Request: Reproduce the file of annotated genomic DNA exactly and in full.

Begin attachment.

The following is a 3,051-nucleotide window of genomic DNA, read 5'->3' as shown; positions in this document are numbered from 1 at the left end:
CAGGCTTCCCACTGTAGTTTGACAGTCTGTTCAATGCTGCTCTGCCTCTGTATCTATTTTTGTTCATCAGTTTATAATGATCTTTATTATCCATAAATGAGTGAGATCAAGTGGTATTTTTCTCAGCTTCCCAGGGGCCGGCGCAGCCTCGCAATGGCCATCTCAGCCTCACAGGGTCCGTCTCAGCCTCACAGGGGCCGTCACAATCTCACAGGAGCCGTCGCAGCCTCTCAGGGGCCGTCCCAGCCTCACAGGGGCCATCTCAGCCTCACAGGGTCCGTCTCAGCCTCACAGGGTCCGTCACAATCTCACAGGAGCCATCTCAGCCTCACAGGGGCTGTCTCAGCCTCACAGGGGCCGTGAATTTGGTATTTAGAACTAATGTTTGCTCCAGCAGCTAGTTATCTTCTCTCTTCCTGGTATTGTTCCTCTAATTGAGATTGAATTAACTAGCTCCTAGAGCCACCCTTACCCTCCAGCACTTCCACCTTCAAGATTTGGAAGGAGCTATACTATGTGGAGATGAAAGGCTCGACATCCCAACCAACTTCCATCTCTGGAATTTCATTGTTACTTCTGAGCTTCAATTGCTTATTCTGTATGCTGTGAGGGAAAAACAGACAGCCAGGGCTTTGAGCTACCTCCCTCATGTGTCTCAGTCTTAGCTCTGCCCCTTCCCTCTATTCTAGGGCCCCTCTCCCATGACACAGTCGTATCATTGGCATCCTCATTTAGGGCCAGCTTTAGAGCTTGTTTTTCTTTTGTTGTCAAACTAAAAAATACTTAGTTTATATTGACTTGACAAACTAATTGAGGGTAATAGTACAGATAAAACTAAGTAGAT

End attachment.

The following is a 3,051-nucleotide window of genomic DNA, read 5'->3' as shown; positions in this document are numbered from 1 at the left end:
CAGGCTTCCCACTGTAGTTTGACAGTCTGTTCAATGCTGCTCTGCCTCTGTATCTATTTTTGTTCATCAGTTTATAATGATCTTTATTATCCATAAATGAGTGAGATCAAGTGGTATTTTTCTCAGCTTCCCAGGGGCCGGCGCAGCCTCGCAATGGCCATCTCAGCCTCACAGGGTCCGTCTCAGCCTCACAGGGGCCGTCACAATCTCACAGGAGCCGTCGCAGCCTCTCAGGGGCCGTCCCAGCCTCACAGGGGCCATCTCAGCCTCACAGGGTCCGTCTCAGCCTCACAGGGTCCGTCACAATCTCACAGGAGCCATCTCAGCCTCACAGGGGCTGTCTCAGCCTCACAGGGGCCGTGAATTTGGTATTTAGAACTAATGTTTGCTCCAGCAGCTAGTTATCTTCTCTCTTCCTGGTATTGTTCCTCTAATTGAGATTGAATTAACTAGCTCCTAGAGCCACCCTTACCCTCCAGCACTTCCACCTTCAAGATTTGGAAGGAGCTATACTATGTGGAGATGAAAGGCTCGACATCCCAACCAACTTCCATCTCTGGAATTTCATTGTTACTTCTGAGCTTCAATTGCTTATTCTGTATGCTGTGAGGGAAAAACAGACAGCCAGGGCTTTGAGCTACCTCCCTCATGTGTCTCAGTCTTAGCTCTGCCCCTTCCCTCTATTCTAGGGCCCCTCTCCCATGACACAGTCGTATCATTGGCATCCTCATTTAGGGCCAGCTTTAGAGCTTGTTTTTCTTTTGTTGTCAAACTAAAAAATACTTAGTTTATATTGACTTGACAAACTAATTGAGGGTAATAGTACAGATAAAACTAAGTAGAT